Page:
Volume 1 April Issue 2011
The art of low light photography
Learn to Balance Light 6 Shannon Kalahar 8
Plan it now washington.org
ISO Art of Tripods 13
Meet the Staff
Five Sources of Light
Photographer of the Month
8 3 ISO
Letter from the editor
An intro to low light
elcome everyone to the first magazine for photographers who have a passion to take photos in low light settings. The challenge of low light photography adds a difficulty to getting an image that is satisfying to the photographer. I first discovered about the beauty of low light photography when I bought my Nikon D60 DSLR in the summer of 2010. The experiments consisted with light painting and long exposure along with an open shutter. The results were stunning, I felt that light was being manipulated by myself, this is the art of light. There is a different moment of success when finding light at night or in a tunnel, its a challenge that requires patience and creativity. The art that I felt in my body needed to be expressed and shared, which is where ISO comes in. To any photographer that knows their gear, they will know where the name of the magazine derives from. International Organization for Standardization (ISO) is a setting on cameras that determines how sensitive the image sensor is to light. It is catchy and relates to the theme of the magazine, so it was destiny. I hope you find this magazine to teach you, connect and inspire to go out and experiment with low light photography so that you too can enjoy the discovery on being an engineer of light. Danny McDonald
ISO Staff Editor-in-Chief: Daniel McDonald (email@example.com) Senior Photo Editor: Daniel McDonald (firstname.lastname@example.org) Associate Publisher: Paul Wang (email@example.com) Senior Designer: Daniel McDonald (firstname.lastname@example.org) Cover Photo: Shannon Kalahar (email@example.com) Advisor: Paul Wang (firstname.lastname@example.org)
Photos: Light Graphy: Drawing
Waking Hours Photography.com
Weddings Portraits Births Couples Graduations Parties Memories...
5 Sources of Light Danny McDonald
This is a small list of light that can always be found or done during anytime of the day. The idea to present these items is to inform you some forms to manipulate light to make you more knowledgeable with photography. Use the power of light to bring it in dark settings to make pictures at night possible.
Sunlight is the ultimate mother source of light in any situation even at night! The sun powers electricity on our plane to provide us light during night. But during the day this is the best lighting most people can ask for. It is bright and its the light that can most easily be manipulated. Play with your ISO to get better colors but most of all be sure to have a low exposure like -.3 or -.6 to bring out more colors. If you can get a polarized filter, you will be in love with the results.
Sunset at the University of South Florida St. Petersburg.
If you got the money to buy brand new hallogen lights, then go for it and be top of the line light manipulator. But if you have a low budget, then no worries. Be sure to check out craigslist to find older studio lights going for cheap from professional and amateur photographers. The next option you got is to make it yourself. Go to Home Depot and check out the Hallogen Bulbs that are sold there and the hoods. There are also clips that you can purchase to make your lights unique and clip them onto chairs.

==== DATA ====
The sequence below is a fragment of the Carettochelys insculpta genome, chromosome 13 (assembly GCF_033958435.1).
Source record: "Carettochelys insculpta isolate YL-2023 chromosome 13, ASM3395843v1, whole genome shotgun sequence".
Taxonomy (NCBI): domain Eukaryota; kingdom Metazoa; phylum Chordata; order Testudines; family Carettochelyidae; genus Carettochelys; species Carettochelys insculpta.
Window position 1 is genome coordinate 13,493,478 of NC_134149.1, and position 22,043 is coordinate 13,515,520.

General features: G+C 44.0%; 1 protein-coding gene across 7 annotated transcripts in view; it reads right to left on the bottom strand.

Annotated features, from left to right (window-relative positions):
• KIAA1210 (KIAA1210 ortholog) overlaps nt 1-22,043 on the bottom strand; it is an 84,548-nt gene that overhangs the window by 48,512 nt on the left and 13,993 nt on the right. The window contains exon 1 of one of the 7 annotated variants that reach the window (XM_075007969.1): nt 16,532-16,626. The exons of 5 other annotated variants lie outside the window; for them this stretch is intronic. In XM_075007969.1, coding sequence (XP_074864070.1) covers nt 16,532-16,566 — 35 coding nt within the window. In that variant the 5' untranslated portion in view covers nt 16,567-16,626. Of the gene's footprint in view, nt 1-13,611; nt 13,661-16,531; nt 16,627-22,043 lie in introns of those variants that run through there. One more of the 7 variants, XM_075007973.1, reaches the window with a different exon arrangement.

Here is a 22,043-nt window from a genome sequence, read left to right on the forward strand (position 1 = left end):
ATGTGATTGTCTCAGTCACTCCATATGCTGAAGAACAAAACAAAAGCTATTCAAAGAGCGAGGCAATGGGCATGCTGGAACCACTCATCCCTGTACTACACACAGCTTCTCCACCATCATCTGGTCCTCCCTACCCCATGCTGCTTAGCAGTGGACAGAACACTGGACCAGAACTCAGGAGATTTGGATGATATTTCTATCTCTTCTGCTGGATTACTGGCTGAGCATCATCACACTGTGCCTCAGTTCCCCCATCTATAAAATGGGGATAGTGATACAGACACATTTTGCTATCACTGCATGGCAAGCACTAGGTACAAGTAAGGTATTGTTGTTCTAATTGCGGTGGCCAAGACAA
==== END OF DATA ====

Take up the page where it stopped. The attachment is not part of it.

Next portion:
Light set that can be found at Home Depot.
3 4 5
As a photographer who loves to experiment at night, you should always carry around a nice bright flashlight around. This is where creativity and manipulation is in the hands of the photographer. Put the shutter on low and then use your flashlight to paint the areas that you want to see more light in. You can be specific, you can bring more life in a persons face and light up an alley. This strategy is known as light painting because you can also play around with actual designs with the low shutter.
Bounce cards, mirrors and any form of reflector is an excellent way to share the love of light that is around, but most of all in what is being produced by your flash unit. Joe McNally once lit up the infield of a baseball field using up to twelve mirrors, one flash and low shutter. With assistance or a studio, you can make one flash unit your studio lights. But it would be a almost flawless lighting if you can get both. Always aim the reflectors to where shadows are, you can tell where they are some taking sample shots during your photo shoot.
Have a love of money? Then solve most of your simple problems by purchasing a very large flash unit or even a basic one. An external flash unit can cure most of light problems for an amateur photographer, but it also allows for creativity for the aspiring photographer. If you do decide to get a flash unit be sure to get one with a diluter and a bounce card on the flash so you can direct the flash or decide how much you want. Remember flash units drain your battery so be sure to carry an extra one around.
Flashlight that can be found at any home goods store.
A simple sun reflector that is used for a car can be used as a bounce card.
Canon flash unit that can enhance any photographers ability. 7 ISO
Shannon Kalahar Danny McDonald
ur featured photographer of the month goes to a young girl from the Tampa Bay area in Florida is a passion for photography since high school. It all started when she decided to take a photo class for an elective. Her father once majored in Photography in college and had a lot of old textbooks and equipment. Shannon started out with her fathers Pentax ME Super and a variety of lenses, but it wasn’t until she saw a “blank” sheet of paper transform in the developer that she got hooked. Shannon would try to finish her classes as fast as possible and then spend the rest of her time in the dark room. Her camera of choice for fine art is a 90mm Linhof Konica and for digital work she shoots with a Canon 5D and primarily uses a 24-105mm f4 lens. It provides a lot of range and it’s perfect for all of her needs. Shannon’s inspiration for fine art comes from Sally Mann. “Her photographs are indescribably haunting and technically, she is a goddess.” Also artists like Pipilotti Rist who push the envelope and make uncomfortable work. For portraiture, Shannon motivation and inspiration has to be herself. “I have a big passion for people and I believe 100 percent there is something beautiful in all of us.” Her favorite situations are people who hate to have their picture taken, by sitting down and getting to know them before she photograph’s them she can usually create something that they are really proud to have. Shannon loves to shoot her pictures under natural light but she sees “low light” photography is open to interpretation. For example right before sunset or at dawn creates a very difficult setting for photography especially for important pictures such as weddings or vacations. Shannon has taken several pictures of couples during sunset and has found ways to create the low light situation into a portrait that is admirred.